This one was completely unnecessary and is a reminder the internet never sleeps. I can understand it in a way, we’ve all done a version of this in our life. Someone tells you about a movie or a song and you go “yeah, I know it.” It’s a reflex that most often comes from a place of wanting to be liked, one of the cool kids.
Rachel Nichols obviously wants and needs to be liked by NBA players. That’s how you get interviews with Jimmy Butler right after he blows up a practice (and the Timberwolves season). Still, when someone lies and stands nothing to gain and something to lose, on national TV, it’s not the best look
Thanks to Reddit and u/bravesabo we have one of those moments. Klay Thompson is one of the best shooters ever and that will be his trademark, but he is also a damn good defender. Draymond revolutionized the Warriors defense, but Klay always guards the opposing teams’ toughest perimeter assignment.
While discussing Klay’s defensive reputation and the fact he was never selected for the All-Defense team, Nichols joined McGrady and Pippen in being shocked and then had the slip-up:
Someone noticed, checked and we saw that Nichols didn’t pick Klay for All-Defense. This in itself isn’t something dramatic, as I explained at the beginning. It does speak to the change in how reporters have to cover NBA players these days.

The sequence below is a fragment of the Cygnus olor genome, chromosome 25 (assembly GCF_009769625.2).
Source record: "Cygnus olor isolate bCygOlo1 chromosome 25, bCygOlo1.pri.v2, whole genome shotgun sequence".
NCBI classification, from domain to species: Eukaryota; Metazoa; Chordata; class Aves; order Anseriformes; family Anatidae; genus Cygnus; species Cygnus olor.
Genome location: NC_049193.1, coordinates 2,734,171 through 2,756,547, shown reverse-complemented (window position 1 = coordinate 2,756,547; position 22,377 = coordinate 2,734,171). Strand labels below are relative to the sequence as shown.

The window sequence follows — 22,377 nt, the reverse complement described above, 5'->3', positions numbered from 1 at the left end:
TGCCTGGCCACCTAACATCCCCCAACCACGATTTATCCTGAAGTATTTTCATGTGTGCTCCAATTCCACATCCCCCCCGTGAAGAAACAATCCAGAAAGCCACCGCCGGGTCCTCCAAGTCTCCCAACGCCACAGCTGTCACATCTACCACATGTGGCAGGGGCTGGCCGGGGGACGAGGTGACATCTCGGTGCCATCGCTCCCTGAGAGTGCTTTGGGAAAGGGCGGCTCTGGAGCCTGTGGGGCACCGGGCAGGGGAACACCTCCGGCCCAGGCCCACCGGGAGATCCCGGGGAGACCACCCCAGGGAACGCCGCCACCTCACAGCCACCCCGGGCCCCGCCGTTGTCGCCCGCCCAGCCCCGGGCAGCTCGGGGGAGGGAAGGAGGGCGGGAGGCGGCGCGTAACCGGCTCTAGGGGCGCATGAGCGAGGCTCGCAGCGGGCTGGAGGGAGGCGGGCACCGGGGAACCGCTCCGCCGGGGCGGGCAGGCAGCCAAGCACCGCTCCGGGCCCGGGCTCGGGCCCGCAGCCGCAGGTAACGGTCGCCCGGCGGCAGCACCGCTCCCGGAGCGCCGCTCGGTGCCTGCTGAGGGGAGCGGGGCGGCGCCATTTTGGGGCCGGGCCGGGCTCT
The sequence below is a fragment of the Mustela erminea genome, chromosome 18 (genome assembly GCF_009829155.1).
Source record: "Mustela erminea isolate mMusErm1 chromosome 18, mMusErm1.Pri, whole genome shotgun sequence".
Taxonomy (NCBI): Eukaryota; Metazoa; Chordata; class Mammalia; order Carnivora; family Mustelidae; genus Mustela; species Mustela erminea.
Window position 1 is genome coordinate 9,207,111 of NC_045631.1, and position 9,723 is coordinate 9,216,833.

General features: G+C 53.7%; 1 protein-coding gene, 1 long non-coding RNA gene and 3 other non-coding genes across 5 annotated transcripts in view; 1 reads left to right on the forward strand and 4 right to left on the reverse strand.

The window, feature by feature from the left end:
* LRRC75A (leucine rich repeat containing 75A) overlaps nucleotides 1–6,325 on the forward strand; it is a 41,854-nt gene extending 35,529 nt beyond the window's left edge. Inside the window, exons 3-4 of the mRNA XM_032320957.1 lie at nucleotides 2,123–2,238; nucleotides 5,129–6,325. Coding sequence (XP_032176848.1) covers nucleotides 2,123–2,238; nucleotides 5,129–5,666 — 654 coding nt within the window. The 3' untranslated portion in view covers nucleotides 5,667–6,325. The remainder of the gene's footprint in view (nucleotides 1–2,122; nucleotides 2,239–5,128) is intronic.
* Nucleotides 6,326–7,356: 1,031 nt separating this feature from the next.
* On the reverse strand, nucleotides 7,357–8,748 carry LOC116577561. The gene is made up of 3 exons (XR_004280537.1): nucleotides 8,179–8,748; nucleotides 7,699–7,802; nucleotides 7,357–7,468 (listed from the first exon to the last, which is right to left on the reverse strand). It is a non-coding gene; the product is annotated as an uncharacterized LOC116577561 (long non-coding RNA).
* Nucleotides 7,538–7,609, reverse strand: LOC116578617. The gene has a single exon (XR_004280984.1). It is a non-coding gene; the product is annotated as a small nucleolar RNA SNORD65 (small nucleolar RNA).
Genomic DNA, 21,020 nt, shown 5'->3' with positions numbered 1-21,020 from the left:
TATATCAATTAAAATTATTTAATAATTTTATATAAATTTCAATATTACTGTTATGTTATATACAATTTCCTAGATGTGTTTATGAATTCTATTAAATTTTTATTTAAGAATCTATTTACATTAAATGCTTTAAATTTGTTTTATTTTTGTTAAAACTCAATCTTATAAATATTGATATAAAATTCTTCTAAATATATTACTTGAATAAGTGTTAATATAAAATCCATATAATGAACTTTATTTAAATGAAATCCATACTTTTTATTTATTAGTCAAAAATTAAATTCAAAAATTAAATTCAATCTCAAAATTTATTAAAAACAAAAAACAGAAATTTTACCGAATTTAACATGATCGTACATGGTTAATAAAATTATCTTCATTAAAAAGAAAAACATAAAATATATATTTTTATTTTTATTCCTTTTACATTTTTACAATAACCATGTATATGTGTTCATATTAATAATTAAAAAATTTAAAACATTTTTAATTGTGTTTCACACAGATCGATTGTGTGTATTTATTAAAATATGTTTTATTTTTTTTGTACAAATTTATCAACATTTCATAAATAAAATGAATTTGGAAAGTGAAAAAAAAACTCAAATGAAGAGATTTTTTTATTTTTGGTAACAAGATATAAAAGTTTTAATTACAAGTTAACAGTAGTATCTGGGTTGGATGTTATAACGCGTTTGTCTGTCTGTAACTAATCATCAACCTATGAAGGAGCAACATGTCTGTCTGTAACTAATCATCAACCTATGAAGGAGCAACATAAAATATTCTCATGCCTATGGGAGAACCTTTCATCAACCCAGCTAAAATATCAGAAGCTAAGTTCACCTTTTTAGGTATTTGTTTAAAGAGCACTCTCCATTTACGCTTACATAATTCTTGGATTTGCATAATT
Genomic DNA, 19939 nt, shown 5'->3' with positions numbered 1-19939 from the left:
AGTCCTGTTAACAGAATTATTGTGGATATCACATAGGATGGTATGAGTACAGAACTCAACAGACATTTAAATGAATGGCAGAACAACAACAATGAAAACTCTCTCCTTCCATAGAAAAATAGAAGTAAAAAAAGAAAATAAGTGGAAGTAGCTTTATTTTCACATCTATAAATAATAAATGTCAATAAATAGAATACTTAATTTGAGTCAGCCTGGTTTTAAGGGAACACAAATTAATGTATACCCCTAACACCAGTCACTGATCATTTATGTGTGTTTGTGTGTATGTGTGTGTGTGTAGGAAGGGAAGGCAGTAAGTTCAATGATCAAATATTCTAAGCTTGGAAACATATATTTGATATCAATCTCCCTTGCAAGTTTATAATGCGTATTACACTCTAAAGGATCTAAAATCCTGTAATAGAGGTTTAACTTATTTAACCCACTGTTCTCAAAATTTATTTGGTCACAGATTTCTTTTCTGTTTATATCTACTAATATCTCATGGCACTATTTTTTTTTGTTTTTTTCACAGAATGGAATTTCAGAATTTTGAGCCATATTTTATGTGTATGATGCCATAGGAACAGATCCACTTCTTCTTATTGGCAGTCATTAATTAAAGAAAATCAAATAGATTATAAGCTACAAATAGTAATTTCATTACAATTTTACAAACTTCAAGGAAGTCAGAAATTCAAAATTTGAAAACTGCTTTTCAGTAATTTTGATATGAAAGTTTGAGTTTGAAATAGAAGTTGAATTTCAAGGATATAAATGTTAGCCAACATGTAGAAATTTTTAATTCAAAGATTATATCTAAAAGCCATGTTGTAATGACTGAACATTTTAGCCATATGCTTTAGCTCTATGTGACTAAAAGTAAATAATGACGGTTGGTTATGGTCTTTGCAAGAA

Player empowerment means that most reporters work really hard to be liked by NBA players in order to have access and bring us stories about the league. Let me point out being respected and being liked are two different things, but it seems with this new generation of players, it is merging into one.
On a recent episode of “The Full 48”, David Locke talked how the media landscape and player availability have changed and it has become more and more difficult for reporters to have the off the record conversations that build the relationships with the players. If you don’t have those, players are more likely to resent you for criticism or an opinion piece.
But I have a feeling the majority of it is the new generation of social media addicts who also happen to play in the NBA has distorted the way players cope with criticism. Most of them have a trigger-finger to call someone a hater or a blog boy. Let’s use this to remind ourselves we don’t want pandering to become standard folklore in NBA (and other) reporting.
As Ricky Gervais explained his hosting of the Golden Globes (in which he ridiculed the celebrities in the room) – I can be liked by a few dozen of them here, or millions watching and reading. It’s an easy decision.